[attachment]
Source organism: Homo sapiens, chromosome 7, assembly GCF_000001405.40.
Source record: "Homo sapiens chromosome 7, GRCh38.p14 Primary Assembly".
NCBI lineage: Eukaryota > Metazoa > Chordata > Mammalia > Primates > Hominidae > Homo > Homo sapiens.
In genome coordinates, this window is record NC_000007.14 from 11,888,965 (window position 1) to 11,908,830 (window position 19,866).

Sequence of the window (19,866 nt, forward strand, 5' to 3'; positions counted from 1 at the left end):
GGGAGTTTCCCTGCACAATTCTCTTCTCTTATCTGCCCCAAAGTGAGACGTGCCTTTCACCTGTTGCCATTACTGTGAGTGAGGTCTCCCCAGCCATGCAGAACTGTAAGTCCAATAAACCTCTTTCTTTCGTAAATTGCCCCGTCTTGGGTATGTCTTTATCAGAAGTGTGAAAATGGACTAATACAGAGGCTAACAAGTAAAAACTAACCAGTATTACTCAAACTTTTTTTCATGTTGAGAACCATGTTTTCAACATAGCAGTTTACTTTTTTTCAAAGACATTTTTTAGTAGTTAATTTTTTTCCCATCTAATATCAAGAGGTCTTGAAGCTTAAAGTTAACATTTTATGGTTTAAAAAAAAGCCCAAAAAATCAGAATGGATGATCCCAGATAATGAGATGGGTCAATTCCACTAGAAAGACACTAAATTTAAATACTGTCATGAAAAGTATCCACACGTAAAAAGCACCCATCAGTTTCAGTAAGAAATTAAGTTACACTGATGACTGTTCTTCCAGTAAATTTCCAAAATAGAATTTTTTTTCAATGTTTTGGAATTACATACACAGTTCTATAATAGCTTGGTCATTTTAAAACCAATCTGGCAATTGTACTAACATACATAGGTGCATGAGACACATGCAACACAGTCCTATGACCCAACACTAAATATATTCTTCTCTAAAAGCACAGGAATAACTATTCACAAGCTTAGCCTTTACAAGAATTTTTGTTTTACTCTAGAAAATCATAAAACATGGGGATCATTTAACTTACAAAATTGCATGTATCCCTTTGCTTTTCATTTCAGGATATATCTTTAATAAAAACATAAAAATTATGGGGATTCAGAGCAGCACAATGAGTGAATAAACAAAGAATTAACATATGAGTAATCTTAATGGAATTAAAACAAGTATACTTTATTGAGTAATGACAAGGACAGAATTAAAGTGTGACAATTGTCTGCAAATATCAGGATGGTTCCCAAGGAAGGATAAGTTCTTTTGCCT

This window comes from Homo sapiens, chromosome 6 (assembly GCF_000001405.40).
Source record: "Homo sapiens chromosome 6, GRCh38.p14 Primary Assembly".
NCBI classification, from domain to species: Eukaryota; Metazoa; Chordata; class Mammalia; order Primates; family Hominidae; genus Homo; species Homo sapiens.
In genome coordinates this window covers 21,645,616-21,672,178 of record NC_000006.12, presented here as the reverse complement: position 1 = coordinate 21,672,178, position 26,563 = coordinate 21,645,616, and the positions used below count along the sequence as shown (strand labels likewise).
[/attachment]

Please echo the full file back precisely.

Source organism: Homo sapiens, chromosome 7, assembly GCF_000001405.40.
Source record: "Homo sapiens chromosome 7, GRCh38.p14 Primary Assembly".
NCBI lineage: Eukaryota > Metazoa > Chordata > Mammalia > Primates > Hominidae > Homo > Homo sapiens.
In genome coordinates, this window is record NC_000007.14 from 11,888,965 (window position 1) to 11,908,830 (window position 19,866).

Sequence of the window (19,866 nt, forward strand, 5' to 3'; positions counted from 1 at the left end):
GGGAGTTTCCCTGCACAATTCTCTTCTCTTATCTGCCCCAAAGTGAGACGTGCCTTTCACCTGTTGCCATTACTGTGAGTGAGGTCTCCCCAGCCATGCAGAACTGTAAGTCCAATAAACCTCTTTCTTTCGTAAATTGCCCCGTCTTGGGTATGTCTTTATCAGAAGTGTGAAAATGGACTAATACAGAGGCTAACAAGTAAAAACTAACCAGTATTACTCAAACTTTTTTTCATGTTGAGAACCATGTTTTCAACATAGCAGTTTACTTTTTTTCAAAGACATTTTTTAGTAGTTAATTTTTTTCCCATCTAATATCAAGAGGTCTTGAAGCTTAAAGTTAACATTTTATGGTTTAAAAAAAAGCCCAAAAAATCAGAATGGATGATCCCAGATAATGAGATGGGTCAATTCCACTAGAAAGACACTAAATTTAAATACTGTCATGAAAAGTATCCACACGTAAAAAGCACCCATCAGTTTCAGTAAGAAATTAAGTTACACTGATGACTGTTCTTCCAGTAAATTTCCAAAATAGAATTTTTTTTCAATGTTTTGGAATTACATACACAGTTCTATAATAGCTTGGTCATTTTAAAACCAATCTGGCAATTGTACTAACATACATAGGTGCATGAGACACATGCAACACAGTCCTATGACCCAACACTAAATATATTCTTCTCTAAAAGCACAGGAATAACTATTCACAAGCTTAGCCTTTACAAGAATTTTTGTTTTACTCTAGAAAATCATAAAACATGGGGATCATTTAACTTACAAAATTGCATGTATCCCTTTGCTTTTCATTTCAGGATATATCTTTAATAAAAACATAAAAATTATGGGGATTCAGAGCAGCACAATGAGTGAATAAACAAAGAATTAACATATGAGTAATCTTAATGGAATTAAAACAAGTATACTTTATTGAGTAATGACAAGGACAGAATTAAAGTGTGACAATTGTCTGCAAATATCAGGATGGTTCCCAAGGAAGGATAAGTTCTTTTGCCT

This window comes from Homo sapiens, chromosome 6 (assembly GCF_000001405.40).
Source record: "Homo sapiens chromosome 6, GRCh38.p14 Primary Assembly".
NCBI classification, from domain to species: Eukaryota; Metazoa; Chordata; class Mammalia; order Primates; family Hominidae; genus Homo; species Homo sapiens.
In genome coordinates this window covers 21,645,616-21,672,178 of record NC_000006.12, presented here as the reverse complement: position 1 = coordinate 21,672,178, position 26,563 = coordinate 21,645,616, and the positions used below count along the sequence as shown (strand labels likewise).